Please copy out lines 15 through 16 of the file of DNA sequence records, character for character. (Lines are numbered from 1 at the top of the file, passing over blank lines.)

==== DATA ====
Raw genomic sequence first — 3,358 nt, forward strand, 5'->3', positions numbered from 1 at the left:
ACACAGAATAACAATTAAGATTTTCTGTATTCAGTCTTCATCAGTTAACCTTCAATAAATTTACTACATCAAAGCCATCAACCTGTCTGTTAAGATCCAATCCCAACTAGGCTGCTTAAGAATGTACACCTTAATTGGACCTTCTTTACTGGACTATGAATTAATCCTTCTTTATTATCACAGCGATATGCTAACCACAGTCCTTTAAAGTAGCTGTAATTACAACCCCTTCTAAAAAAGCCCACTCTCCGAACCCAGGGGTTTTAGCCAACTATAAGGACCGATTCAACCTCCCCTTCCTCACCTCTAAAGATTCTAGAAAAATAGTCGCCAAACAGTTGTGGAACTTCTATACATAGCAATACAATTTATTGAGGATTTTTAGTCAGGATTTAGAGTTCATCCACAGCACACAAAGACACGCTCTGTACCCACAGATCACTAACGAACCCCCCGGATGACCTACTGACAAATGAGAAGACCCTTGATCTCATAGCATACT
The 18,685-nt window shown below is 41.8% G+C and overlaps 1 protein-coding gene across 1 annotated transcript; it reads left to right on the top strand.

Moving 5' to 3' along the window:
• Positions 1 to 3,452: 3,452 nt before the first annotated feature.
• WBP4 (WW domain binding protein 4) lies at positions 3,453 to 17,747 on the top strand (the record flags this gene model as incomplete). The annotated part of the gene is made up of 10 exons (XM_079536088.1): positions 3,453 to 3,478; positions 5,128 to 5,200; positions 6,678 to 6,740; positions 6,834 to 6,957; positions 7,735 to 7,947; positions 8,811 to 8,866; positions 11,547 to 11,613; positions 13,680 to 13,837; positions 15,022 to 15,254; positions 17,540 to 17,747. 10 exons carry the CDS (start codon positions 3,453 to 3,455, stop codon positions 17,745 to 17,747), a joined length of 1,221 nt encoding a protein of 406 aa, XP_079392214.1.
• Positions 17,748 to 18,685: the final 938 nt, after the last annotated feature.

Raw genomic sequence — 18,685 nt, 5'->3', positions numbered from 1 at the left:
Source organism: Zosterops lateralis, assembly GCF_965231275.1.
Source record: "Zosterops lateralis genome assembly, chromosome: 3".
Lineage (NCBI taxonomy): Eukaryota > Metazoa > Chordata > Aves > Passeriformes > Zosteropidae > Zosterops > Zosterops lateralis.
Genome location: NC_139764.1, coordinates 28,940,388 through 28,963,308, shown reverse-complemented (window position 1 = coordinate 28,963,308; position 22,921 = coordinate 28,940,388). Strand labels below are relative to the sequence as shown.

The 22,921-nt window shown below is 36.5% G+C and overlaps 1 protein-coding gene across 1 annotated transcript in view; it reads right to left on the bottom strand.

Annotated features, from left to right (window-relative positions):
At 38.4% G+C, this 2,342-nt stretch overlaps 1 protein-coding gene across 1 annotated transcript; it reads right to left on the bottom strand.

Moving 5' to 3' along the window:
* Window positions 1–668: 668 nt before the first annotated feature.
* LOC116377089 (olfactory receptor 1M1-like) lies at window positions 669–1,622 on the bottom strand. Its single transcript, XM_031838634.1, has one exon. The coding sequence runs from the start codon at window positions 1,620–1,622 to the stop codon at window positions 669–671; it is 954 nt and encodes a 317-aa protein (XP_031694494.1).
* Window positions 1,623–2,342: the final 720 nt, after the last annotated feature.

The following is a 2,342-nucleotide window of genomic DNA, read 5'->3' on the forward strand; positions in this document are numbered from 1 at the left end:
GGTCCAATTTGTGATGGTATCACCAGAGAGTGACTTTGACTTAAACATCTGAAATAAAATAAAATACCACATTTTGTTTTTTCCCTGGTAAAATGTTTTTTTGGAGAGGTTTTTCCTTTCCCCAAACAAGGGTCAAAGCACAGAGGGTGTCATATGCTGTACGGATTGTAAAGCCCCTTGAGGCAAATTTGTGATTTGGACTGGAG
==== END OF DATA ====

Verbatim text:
At 38.4% G+C, this 2,342-nt stretch overlaps 1 protein-coding gene across 1 annotated transcript; it reads right to left on the bottom strand.

Moving 5' to 3' along the window: